Nearly all of this is troubling and fearsome – even those with plenty of money are constantly worrying about whether they have the best deal, perhaps there might be a better one. Those with little money are also dissatisfied because their perception is that they cannot have what others have. We are troubled by the news and the way the news is reported – are we being told the truth as it objectively is or are we being told the truth through the filter of a particular political standpoint or the prejudices of shadowy billionaire or oligarch? Also soundbites can blur and misdirect as well as clarify. We are troubled by the constant noise which is a soundtrack to all our lives tempting us to look at this, listen to that, want this, think about that, laugh at this, cry at that … it goes on and on …. endless deals, banal soundbites and aggressive shouting provoking worry and fear in all of us …… these are the ways the world gives today!

“I do not give to you as the world gives. Do not let your hearts be troubled, and do not let them be afraid.” John 14.27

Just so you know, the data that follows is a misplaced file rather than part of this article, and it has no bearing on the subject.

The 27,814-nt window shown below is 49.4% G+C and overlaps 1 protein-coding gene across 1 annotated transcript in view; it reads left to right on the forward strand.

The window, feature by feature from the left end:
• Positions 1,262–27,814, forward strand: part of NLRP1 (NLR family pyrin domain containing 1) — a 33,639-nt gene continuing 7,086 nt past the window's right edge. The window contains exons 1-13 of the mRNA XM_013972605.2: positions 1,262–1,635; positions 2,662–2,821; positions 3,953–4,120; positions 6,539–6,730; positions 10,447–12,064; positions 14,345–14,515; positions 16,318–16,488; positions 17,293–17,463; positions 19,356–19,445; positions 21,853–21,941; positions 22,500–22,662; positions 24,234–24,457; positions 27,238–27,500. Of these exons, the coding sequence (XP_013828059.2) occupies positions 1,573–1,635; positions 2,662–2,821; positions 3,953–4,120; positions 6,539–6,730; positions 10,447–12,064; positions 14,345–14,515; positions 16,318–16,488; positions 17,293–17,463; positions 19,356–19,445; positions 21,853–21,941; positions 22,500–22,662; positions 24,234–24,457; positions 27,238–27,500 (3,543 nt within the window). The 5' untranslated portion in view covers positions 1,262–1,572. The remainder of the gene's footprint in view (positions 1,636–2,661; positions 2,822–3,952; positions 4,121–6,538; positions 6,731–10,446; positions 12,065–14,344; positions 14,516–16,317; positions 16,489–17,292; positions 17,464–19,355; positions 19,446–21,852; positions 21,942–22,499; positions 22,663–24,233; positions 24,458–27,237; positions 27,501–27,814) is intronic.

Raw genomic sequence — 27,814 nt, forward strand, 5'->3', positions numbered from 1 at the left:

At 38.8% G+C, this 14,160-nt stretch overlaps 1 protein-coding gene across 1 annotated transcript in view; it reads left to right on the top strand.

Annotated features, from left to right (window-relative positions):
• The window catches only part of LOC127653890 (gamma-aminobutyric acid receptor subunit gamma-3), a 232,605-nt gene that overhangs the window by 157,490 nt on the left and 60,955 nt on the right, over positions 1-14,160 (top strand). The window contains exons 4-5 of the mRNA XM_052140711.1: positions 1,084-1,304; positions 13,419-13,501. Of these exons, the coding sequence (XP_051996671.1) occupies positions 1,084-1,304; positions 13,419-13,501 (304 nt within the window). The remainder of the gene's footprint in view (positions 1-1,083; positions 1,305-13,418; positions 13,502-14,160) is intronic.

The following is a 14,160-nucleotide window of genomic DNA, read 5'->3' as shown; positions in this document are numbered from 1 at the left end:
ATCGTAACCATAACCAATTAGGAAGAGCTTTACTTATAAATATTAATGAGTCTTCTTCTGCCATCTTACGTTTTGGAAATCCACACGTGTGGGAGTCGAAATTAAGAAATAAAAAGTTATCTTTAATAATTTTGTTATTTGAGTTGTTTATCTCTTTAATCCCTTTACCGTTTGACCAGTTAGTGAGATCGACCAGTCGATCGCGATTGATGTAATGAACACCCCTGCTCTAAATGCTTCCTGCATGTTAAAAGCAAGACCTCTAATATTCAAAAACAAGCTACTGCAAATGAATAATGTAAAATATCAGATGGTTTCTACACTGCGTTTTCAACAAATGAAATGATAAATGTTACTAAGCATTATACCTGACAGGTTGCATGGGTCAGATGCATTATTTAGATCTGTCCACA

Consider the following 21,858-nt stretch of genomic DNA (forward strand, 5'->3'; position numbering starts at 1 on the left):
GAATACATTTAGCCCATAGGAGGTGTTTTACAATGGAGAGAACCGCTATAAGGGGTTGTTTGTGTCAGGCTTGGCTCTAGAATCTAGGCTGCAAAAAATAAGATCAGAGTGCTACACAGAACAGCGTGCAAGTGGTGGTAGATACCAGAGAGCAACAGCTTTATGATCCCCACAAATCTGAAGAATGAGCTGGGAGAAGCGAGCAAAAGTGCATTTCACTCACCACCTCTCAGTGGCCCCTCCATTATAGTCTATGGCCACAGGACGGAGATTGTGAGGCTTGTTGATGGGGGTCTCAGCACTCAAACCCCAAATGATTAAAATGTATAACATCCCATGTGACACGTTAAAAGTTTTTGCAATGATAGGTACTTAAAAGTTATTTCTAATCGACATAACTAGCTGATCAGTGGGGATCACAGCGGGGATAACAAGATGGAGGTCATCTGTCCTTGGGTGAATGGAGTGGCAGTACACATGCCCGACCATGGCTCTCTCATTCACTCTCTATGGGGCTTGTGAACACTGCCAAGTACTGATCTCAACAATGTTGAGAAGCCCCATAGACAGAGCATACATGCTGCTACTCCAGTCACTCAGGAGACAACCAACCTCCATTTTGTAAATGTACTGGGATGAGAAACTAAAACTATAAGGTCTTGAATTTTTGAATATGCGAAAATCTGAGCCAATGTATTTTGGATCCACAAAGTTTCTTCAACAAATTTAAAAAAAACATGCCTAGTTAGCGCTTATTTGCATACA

How does God give?

First of all, God gives himself to us generously in Jesus Christ, and there is no deal involved. There is love without conditions for everyone. This love is not earned or won or even deserved – it is just there for every single one of us and nothing can stop it. The unconditional love which flows from God cannot be taken away – as St Paul says in Romans ‘Nothing can separate us from the love of God.’ Romans 8.38

The gifts of God are best spoken of in poetry not in prose. Carefully crafted words, music, art and architecture are the channels through which God gives understanding or provokes faith. The stories Jesus told and his actions, the washing of feet, the breaking of bread, are all poetic. They do not mean just one thing, their meaning is many layered, like all great poetry.

God does not shout. Sometimes God’s gifts are given in sheer silence.

Part of the problem we face today is that we are so used to being given things the world’s way, churches often try and be channels for what God gives, in the world’s way – and that will never work for long. I remember going to Willow Creek, a so called ‘mega church’ in Chicago. The massive car park and the entrance was just like a shopping mall and the ‘church’ was an auditorium or a huge lecture hall. No cross, no art work at all as far as I can remember. This was a church with the single aim of communicating faith in an easy, comfortable and accessible way – they were attempting to give the things of God in the way the world gives …….